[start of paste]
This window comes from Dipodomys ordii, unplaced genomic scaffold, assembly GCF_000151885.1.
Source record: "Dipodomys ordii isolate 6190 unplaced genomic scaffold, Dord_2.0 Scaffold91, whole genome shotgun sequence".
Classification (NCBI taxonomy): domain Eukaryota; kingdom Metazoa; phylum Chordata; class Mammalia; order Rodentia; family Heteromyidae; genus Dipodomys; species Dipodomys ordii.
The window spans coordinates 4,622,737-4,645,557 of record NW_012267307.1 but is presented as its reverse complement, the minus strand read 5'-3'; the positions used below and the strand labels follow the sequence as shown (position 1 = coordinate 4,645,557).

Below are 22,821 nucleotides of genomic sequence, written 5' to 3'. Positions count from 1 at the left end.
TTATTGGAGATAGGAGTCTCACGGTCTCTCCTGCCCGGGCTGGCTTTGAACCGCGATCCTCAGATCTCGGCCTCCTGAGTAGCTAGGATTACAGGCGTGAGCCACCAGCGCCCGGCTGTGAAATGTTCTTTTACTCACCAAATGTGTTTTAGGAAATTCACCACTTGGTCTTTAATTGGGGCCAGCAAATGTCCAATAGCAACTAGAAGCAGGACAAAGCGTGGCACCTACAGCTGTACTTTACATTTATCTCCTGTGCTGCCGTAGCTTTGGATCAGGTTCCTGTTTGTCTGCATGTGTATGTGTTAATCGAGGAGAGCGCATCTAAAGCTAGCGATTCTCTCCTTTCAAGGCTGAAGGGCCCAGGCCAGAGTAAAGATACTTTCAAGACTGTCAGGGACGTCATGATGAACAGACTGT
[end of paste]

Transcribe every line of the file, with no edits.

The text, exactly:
This window comes from Dipodomys ordii, unplaced genomic scaffold, assembly GCF_000151885.1.
Source record: "Dipodomys ordii isolate 6190 unplaced genomic scaffold, Dord_2.0 Scaffold91, whole genome shotgun sequence".
Classification (NCBI taxonomy): domain Eukaryota; kingdom Metazoa; phylum Chordata; class Mammalia; order Rodentia; family Heteromyidae; genus Dipodomys; species Dipodomys ordii.
The window spans coordinates 4,622,737-4,645,557 of record NW_012267307.1 but is presented as its reverse complement, the minus strand read 5'-3'; the positions used below and the strand labels follow the sequence as shown (position 1 = coordinate 4,645,557).

Below are 22,821 nucleotides of genomic sequence, written 5' to 3'. Positions count from 1 at the left end.
TTATTGGAGATAGGAGTCTCACGGTCTCTCCTGCCCGGGCTGGCTTTGAACCGCGATCCTCAGATCTCGGCCTCCTGAGTAGCTAGGATTACAGGCGTGAGCCACCAGCGCCCGGCTGTGAAATGTTCTTTTACTCACCAAATGTGTTTTAGGAAATTCACCACTTGGTCTTTAATTGGGGCCAGCAAATGTCCAATAGCAACTAGAAGCAGGACAAAGCGTGGCACCTACAGCTGTACTTTACATTTATCTCCTGTGCTGCCGTAGCTTTGGATCAGGTTCCTGTTTGTCTGCATGTGTATGTGTTAATCGAGGAGAGCGCATCTAAAGCTAGCGATTCTCTCCTTTCAAGGCTGAAGGGCCCAGGCCAGAGTAAAGATACTTTCAAGACTGTCAGGGACGTCATGATGAACAGACTGT